Look carefully at the pollen grain - it's bang next to one mark and the other side is just past another. That makes it closest to 0.1mm - it's not as much as halfway between marks, so it's not as big as 0.15mm, but you're pretty close if you chose that.
• Question 5

"Now this is quite a tricky experiment," Mrs. Bates warned the class. "I have prepared several concentrations of sugar solution for you as well as some special microscope slides."

She divided the class into several groups and handed out the instructions. The scientists followed their instructions, as well as they could, and observed the pollen grains over the next hour.

Tick any TWO observations that you think the students are likely to have made during that hour.

some pollen grains grew tubes out of them
some pollen grains didn't do anything much
EDDIE SAYS
The point of the experiment is to watch pollen grains producing tubes, so that should be one of your choices. Of course, lots of them won't do anything, so that's your second choice.
• Question 6

Mrs. Bates did the same experiment herself, but used pure water rather than sugar solution to place the pollen grains in.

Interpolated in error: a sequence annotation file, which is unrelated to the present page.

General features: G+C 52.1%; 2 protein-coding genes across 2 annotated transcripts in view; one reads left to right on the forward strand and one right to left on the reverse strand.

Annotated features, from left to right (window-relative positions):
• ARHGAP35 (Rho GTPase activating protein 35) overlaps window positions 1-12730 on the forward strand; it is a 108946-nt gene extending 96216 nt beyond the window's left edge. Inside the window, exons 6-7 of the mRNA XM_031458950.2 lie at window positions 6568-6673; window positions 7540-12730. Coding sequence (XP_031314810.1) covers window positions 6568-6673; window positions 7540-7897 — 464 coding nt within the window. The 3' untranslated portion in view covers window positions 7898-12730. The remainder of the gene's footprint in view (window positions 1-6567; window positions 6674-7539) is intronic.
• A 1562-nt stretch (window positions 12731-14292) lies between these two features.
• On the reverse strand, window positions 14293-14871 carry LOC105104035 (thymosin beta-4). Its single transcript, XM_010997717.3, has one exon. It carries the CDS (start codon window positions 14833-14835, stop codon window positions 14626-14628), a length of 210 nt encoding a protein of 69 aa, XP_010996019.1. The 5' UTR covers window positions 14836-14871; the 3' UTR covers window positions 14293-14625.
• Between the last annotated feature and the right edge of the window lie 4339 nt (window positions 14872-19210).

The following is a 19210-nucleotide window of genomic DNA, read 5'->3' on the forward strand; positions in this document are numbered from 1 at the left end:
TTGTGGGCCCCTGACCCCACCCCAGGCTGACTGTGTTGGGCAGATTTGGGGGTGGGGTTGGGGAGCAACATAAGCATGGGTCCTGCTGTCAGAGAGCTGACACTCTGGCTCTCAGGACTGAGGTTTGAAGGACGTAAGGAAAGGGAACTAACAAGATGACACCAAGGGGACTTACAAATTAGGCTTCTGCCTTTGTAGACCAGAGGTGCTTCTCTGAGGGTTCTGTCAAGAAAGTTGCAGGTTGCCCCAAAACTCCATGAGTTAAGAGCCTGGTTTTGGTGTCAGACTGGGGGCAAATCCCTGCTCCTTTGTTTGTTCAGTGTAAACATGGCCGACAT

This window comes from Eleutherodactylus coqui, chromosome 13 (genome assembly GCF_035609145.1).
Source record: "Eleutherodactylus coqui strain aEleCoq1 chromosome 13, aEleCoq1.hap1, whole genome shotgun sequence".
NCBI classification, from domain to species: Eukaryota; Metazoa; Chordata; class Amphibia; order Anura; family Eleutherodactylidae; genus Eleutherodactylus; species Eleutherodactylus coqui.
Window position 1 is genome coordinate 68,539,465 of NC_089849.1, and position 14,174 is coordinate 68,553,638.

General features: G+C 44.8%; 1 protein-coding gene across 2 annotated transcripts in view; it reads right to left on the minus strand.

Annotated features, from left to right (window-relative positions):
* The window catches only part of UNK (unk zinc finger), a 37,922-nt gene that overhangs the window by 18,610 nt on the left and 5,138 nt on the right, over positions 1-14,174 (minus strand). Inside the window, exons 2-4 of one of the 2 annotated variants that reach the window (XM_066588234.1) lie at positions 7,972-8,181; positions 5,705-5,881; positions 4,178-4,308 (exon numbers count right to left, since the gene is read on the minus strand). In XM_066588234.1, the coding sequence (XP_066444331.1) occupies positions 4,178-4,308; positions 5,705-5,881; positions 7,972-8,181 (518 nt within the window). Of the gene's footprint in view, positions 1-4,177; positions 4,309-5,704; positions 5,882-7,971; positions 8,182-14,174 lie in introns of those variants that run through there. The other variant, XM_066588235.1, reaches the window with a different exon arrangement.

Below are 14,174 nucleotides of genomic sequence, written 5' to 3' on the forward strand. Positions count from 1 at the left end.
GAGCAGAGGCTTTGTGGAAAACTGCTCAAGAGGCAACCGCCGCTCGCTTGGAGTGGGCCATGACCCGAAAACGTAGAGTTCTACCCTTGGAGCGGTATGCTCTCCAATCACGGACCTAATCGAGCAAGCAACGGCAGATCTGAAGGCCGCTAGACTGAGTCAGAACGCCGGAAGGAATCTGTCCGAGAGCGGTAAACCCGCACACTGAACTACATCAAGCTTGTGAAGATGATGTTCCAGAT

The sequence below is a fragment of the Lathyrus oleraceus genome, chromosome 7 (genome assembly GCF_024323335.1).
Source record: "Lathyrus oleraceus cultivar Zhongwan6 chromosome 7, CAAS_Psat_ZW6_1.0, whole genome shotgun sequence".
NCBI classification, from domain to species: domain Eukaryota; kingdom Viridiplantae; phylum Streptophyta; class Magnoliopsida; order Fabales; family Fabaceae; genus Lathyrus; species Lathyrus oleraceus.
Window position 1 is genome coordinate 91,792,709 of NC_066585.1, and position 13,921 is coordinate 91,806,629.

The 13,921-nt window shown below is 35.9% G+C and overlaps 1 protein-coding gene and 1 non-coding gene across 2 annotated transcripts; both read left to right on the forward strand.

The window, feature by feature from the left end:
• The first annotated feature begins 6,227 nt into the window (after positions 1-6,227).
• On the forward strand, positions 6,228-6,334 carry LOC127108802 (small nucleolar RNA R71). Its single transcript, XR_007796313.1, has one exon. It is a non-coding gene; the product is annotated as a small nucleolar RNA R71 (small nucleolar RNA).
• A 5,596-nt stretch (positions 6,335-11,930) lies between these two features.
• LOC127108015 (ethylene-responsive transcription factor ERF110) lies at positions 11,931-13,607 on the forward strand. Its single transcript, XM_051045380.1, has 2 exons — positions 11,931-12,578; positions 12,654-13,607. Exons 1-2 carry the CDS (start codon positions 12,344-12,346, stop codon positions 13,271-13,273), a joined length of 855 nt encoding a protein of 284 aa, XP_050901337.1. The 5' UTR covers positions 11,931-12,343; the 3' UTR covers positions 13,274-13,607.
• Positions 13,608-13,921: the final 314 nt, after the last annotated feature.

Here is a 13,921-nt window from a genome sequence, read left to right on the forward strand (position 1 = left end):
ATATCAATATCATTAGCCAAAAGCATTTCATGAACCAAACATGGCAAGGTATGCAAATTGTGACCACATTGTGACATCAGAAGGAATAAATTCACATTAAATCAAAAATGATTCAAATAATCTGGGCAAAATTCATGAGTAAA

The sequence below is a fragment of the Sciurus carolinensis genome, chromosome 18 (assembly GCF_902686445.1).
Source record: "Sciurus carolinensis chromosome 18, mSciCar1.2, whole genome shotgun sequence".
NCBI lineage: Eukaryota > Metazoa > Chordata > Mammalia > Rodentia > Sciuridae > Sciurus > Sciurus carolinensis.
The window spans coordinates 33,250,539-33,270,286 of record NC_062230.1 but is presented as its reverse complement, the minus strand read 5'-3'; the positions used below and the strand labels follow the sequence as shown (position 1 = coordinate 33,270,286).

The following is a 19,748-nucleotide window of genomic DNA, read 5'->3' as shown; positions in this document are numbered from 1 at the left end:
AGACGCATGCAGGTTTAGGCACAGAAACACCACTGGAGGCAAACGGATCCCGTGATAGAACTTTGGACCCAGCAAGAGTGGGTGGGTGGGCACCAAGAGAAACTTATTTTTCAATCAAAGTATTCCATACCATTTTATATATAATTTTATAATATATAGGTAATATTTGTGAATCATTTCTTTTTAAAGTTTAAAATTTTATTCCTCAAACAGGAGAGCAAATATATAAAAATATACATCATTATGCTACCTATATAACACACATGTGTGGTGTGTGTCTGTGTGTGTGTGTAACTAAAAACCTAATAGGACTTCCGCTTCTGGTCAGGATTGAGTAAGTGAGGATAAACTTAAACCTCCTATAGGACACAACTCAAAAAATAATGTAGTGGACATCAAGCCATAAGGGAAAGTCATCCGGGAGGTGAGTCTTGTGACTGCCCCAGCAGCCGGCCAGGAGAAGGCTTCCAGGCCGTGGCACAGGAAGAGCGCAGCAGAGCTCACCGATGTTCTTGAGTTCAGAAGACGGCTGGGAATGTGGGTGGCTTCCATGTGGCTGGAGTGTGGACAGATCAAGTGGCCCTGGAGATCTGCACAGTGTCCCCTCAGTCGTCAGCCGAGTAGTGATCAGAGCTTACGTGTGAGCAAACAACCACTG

What is her experiment called?

a control
EDDIE SAYS
In science we have 'fair tests' and 'controls'. In a fair test you change ONE variable at a time, to see what it's effect is. A control is different because it is showing you what happens to pollen grains if the thing you're testing (sugar solution) is not given to them - it's really important because it allows you to compare the other results to the control to see if there's been a change. Mrs. Bates did it herself because most of the students would feel it was 'boring'!
• Question 7

After the hour was up Mrs. Bates asked her students to count the number of pollen grains that had grown tubes out of them. The results were plotted on a bar graph. Here it is: